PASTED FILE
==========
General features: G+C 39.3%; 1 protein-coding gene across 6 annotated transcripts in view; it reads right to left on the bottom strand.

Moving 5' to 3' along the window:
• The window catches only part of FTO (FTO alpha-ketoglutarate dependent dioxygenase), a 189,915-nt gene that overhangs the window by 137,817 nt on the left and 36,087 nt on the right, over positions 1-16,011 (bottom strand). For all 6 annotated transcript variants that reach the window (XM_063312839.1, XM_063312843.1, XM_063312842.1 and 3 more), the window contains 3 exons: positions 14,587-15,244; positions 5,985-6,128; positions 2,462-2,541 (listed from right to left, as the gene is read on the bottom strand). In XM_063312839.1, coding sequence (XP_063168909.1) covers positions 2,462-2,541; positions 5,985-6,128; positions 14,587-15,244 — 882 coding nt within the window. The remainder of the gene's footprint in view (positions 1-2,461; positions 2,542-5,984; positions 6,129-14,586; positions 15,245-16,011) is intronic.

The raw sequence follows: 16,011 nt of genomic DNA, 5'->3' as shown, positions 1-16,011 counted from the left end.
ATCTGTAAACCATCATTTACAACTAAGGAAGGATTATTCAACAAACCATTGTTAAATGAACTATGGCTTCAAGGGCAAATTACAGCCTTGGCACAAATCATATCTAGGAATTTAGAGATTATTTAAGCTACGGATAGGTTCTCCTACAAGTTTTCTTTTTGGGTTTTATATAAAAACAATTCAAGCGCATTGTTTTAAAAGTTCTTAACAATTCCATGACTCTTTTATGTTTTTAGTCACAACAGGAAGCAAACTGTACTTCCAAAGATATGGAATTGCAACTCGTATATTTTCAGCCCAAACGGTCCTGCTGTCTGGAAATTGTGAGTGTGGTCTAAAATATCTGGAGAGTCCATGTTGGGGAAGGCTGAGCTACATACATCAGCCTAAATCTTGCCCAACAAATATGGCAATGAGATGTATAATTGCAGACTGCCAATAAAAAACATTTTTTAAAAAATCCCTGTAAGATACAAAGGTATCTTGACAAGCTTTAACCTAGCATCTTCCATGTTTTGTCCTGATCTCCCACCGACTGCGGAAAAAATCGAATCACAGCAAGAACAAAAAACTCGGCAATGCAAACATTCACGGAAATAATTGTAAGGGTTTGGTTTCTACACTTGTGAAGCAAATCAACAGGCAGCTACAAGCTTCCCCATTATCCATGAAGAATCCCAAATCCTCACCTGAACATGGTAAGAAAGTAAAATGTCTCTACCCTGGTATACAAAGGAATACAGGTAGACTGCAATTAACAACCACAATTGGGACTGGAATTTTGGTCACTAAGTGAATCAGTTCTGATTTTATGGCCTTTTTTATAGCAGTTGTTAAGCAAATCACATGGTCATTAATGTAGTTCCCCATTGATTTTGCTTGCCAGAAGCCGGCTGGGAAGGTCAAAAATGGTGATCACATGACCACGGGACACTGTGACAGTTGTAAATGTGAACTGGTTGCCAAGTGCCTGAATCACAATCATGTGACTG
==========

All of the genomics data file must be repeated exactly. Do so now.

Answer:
General features: G+C 39.3%; 1 protein-coding gene across 6 annotated transcripts in view; it reads right to left on the bottom strand.

Moving 5' to 3' along the window:
• The window catches only part of FTO (FTO alpha-ketoglutarate dependent dioxygenase), a 189,915-nt gene that overhangs the window by 137,817 nt on the left and 36,087 nt on the right, over positions 1-16,011 (bottom strand). For all 6 annotated transcript variants that reach the window (XM_063312839.1, XM_063312843.1, XM_063312842.1 and 3 more), the window contains 3 exons: positions 14,587-15,244; positions 5,985-6,128; positions 2,462-2,541 (listed from right to left, as the gene is read on the bottom strand). In XM_063312839.1, coding sequence (XP_063168909.1) covers positions 2,462-2,541; positions 5,985-6,128; positions 14,587-15,244 — 882 coding nt within the window. The remainder of the gene's footprint in view (positions 1-2,461; positions 2,542-5,984; positions 6,129-14,586; positions 15,245-16,011) is intronic.

The raw sequence follows: 16,011 nt of genomic DNA, 5'->3' as shown, positions 1-16,011 counted from the left end.
ATCTGTAAACCATCATTTACAACTAAGGAAGGATTATTCAACAAACCATTGTTAAATGAACTATGGCTTCAAGGGCAAATTACAGCCTTGGCACAAATCATATCTAGGAATTTAGAGATTATTTAAGCTACGGATAGGTTCTCCTACAAGTTTTCTTTTTGGGTTTTATATAAAAACAATTCAAGCGCATTGTTTTAAAAGTTCTTAACAATTCCATGACTCTTTTATGTTTTTAGTCACAACAGGAAGCAAACTGTACTTCCAAAGATATGGAATTGCAACTCGTATATTTTCAGCCCAAACGGTCCTGCTGTCTGGAAATTGTGAGTGTGGTCTAAAATATCTGGAGAGTCCATGTTGGGGAAGGCTGAGCTACATACATCAGCCTAAATCTTGCCCAACAAATATGGCAATGAGATGTATAATTGCAGACTGCCAATAAAAAACATTTTTTAAAAAATCCCTGTAAGATACAAAGGTATCTTGACAAGCTTTAACCTAGCATCTTCCATGTTTTGTCCTGATCTCCCACCGACTGCGGAAAAAATCGAATCACAGCAAGAACAAAAAACTCGGCAATGCAAACATTCACGGAAATAATTGTAAGGGTTTGGTTTCTACACTTGTGAAGCAAATCAACAGGCAGCTACAAGCTTCCCCATTATCCATGAAGAATCCCAAATCCTCACCTGAACATGGTAAGAAAGTAAAATGTCTCTACCCTGGTATACAAAGGAATACAGGTAGACTGCAATTAACAACCACAATTGGGACTGGAATTTTGGTCACTAAGTGAATCAGTTCTGATTTTATGGCCTTTTTTATAGCAGTTGTTAAGCAAATCACATGGTCATTAATGTAGTTCCCCATTGATTTTGCTTGCCAGAAGCCGGCTGGGAAGGTCAAAAATGGTGATCACATGACCACGGGACACTGTGACAGTTGTAAATGTGAACTGGTTGCCAAGTGCCTGAATCACAATCATGTGACTG